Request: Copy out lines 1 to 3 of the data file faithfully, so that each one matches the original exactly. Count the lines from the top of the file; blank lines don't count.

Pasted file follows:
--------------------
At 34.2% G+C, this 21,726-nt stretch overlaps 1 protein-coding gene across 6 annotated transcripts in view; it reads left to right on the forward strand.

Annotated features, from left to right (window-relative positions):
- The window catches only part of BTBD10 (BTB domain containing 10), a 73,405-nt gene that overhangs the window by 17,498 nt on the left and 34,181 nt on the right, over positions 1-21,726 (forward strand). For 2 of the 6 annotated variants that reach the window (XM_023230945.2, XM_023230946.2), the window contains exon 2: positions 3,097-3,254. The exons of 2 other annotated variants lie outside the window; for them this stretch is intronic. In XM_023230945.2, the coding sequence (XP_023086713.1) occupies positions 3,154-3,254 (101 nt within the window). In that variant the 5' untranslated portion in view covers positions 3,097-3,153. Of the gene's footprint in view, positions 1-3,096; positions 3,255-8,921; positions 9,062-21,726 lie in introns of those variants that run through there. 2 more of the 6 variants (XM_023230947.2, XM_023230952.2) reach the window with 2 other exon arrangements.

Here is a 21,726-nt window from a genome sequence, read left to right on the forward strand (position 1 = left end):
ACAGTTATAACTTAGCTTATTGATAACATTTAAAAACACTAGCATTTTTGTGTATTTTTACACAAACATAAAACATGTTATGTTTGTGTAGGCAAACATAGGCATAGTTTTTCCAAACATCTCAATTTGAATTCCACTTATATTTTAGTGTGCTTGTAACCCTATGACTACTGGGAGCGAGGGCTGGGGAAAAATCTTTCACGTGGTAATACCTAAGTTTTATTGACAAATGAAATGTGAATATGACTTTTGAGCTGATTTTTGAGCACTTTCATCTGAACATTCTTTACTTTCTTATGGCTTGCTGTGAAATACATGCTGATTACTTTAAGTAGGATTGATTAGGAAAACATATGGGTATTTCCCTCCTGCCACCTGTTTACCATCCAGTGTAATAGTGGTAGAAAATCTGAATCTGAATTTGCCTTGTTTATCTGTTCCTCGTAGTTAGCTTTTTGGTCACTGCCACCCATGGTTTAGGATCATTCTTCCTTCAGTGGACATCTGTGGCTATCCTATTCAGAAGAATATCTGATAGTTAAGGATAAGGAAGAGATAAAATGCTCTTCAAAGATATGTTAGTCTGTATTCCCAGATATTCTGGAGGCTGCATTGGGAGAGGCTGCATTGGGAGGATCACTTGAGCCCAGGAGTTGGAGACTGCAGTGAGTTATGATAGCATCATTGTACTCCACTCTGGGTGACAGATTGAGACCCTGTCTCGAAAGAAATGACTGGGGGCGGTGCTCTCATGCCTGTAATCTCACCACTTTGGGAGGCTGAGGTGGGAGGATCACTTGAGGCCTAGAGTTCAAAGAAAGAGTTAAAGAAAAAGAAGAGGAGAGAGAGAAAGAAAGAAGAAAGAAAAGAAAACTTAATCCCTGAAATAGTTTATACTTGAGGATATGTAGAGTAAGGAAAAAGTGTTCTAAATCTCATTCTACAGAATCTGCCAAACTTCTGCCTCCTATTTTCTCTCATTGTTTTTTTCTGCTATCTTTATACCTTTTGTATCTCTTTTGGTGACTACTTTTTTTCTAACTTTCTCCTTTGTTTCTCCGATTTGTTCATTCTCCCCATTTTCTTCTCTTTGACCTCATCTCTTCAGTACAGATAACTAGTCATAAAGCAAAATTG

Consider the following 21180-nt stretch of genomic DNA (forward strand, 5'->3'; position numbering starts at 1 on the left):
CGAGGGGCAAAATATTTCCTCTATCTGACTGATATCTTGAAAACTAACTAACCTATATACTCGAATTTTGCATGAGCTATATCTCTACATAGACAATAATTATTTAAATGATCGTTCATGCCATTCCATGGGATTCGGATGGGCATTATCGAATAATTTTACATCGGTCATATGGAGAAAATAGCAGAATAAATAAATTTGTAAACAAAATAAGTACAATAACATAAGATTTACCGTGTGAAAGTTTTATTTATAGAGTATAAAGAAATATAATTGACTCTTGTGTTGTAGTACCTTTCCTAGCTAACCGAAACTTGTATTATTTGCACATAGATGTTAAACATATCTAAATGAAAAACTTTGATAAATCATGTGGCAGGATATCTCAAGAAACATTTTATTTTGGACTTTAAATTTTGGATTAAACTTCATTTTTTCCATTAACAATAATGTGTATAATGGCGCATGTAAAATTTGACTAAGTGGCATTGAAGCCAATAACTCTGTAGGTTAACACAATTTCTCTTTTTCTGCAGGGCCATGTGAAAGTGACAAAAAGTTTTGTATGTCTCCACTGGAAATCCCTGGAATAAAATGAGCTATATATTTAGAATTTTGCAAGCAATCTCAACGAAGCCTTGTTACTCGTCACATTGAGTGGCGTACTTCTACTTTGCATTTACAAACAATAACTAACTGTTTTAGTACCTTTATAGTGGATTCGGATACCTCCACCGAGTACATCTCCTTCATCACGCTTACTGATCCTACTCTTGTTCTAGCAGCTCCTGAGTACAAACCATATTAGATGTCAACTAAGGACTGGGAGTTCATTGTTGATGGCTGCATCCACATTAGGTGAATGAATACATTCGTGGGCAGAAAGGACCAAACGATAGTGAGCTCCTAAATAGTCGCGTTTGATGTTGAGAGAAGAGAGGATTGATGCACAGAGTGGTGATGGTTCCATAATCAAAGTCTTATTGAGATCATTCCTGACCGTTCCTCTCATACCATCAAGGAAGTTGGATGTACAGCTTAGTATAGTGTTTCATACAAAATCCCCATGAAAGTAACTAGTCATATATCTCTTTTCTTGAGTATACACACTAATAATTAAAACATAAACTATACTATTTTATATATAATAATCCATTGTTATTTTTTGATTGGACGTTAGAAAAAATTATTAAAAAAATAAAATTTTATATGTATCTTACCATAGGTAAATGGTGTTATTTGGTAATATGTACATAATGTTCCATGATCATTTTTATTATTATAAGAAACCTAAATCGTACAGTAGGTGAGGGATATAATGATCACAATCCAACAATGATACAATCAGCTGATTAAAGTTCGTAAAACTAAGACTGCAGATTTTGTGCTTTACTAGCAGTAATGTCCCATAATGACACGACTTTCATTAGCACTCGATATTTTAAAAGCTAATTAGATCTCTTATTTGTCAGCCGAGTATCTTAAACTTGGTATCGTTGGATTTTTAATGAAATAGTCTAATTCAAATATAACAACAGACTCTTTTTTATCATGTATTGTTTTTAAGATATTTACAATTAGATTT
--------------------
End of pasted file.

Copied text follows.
At 34.2% G+C, this 21,726-nt stretch overlaps 1 protein-coding gene across 6 annotated transcripts in view; it reads left to right on the forward strand.

Annotated features, from left to right (window-relative positions):
- The window catches only part of BTBD10 (BTB domain containing 10), a 73,405-nt gene that overhangs the window by 17,498 nt on the left and 34,181 nt on the right, over positions 1-21,726 (forward strand). For 2 of the 6 annotated variants that reach the window (XM_023230945.2, XM_023230946.2), the window contains exon 2: positions 3,097-3,254. The exons of 2 other annotated variants lie outside the window; for them this stretch is intronic. In XM_023230945.2, the coding sequence (XP_023086713.1) occupies positions 3,154-3,254 (101 nt within the window). In that variant the 5' untranslated portion in view covers positions 3,097-3,153. Of the gene's footprint in view, positions 1-3,096; positions 3,255-8,921; positions 9,062-21,726 lie in introns of those variants that run through there. 2 more of the 6 variants (XM_023230947.2, XM_023230952.2) reach the window with 2 other exon arrangements.